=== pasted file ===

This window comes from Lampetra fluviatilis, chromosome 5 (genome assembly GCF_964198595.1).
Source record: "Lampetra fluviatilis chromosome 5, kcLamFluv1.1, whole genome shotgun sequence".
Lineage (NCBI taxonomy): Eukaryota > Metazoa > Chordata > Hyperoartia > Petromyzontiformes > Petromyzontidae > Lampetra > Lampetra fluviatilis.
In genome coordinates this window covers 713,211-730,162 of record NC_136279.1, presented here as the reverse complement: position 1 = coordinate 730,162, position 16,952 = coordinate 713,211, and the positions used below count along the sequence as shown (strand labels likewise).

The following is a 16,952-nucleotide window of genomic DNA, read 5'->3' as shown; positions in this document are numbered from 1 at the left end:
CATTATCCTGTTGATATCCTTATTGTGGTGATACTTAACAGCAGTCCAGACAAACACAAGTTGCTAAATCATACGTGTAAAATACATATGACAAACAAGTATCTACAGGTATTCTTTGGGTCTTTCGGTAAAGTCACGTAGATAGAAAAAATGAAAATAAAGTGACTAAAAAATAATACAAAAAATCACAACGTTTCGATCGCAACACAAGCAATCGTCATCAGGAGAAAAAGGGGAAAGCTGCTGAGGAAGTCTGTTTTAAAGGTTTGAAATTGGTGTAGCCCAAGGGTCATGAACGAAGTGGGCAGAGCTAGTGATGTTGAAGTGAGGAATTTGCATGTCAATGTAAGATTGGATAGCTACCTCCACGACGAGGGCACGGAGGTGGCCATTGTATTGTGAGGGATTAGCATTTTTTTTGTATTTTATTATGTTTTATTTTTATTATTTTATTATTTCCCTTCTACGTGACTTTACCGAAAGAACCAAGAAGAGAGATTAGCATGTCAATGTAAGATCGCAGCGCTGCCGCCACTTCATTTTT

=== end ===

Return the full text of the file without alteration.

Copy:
This window comes from Lampetra fluviatilis, chromosome 5 (genome assembly GCF_964198595.1).
Source record: "Lampetra fluviatilis chromosome 5, kcLamFluv1.1, whole genome shotgun sequence".
Lineage (NCBI taxonomy): Eukaryota > Metazoa > Chordata > Hyperoartia > Petromyzontiformes > Petromyzontidae > Lampetra > Lampetra fluviatilis.
In genome coordinates this window covers 713,211-730,162 of record NC_136279.1, presented here as the reverse complement: position 1 = coordinate 730,162, position 16,952 = coordinate 713,211, and the positions used below count along the sequence as shown (strand labels likewise).

The following is a 16,952-nucleotide window of genomic DNA, read 5'->3' as shown; positions in this document are numbered from 1 at the left end:
CATTATCCTGTTGATATCCTTATTGTGGTGATACTTAACAGCAGTCCAGACAAACACAAGTTGCTAAATCATACGTGTAAAATACATATGACAAACAAGTATCTACAGGTATTCTTTGGGTCTTTCGGTAAAGTCACGTAGATAGAAAAAATGAAAATAAAGTGACTAAAAAATAATACAAAAAATCACAACGTTTCGATCGCAACACAAGCAATCGTCATCAGGAGAAAAAGGGGAAAGCTGCTGAGGAAGTCTGTTTTAAAGGTTTGAAATTGGTGTAGCCCAAGGGTCATGAACGAAGTGGGCAGAGCTAGTGATGTTGAAGTGAGGAATTTGCATGTCAATGTAAGATTGGATAGCTACCTCCACGACGAGGGCACGGAGGTGGCCATTGTATTGTGAGGGATTAGCATTTTTTTTGTATTTTATTATGTTTTATTTTTATTATTTTATTATTTCCCTTCTACGTGACTTTACCGAAAGAACCAAGAAGAGAGATTAGCATGTCAATGTAAGATCGCAGCGCTGCCGCCACTTCATTTTT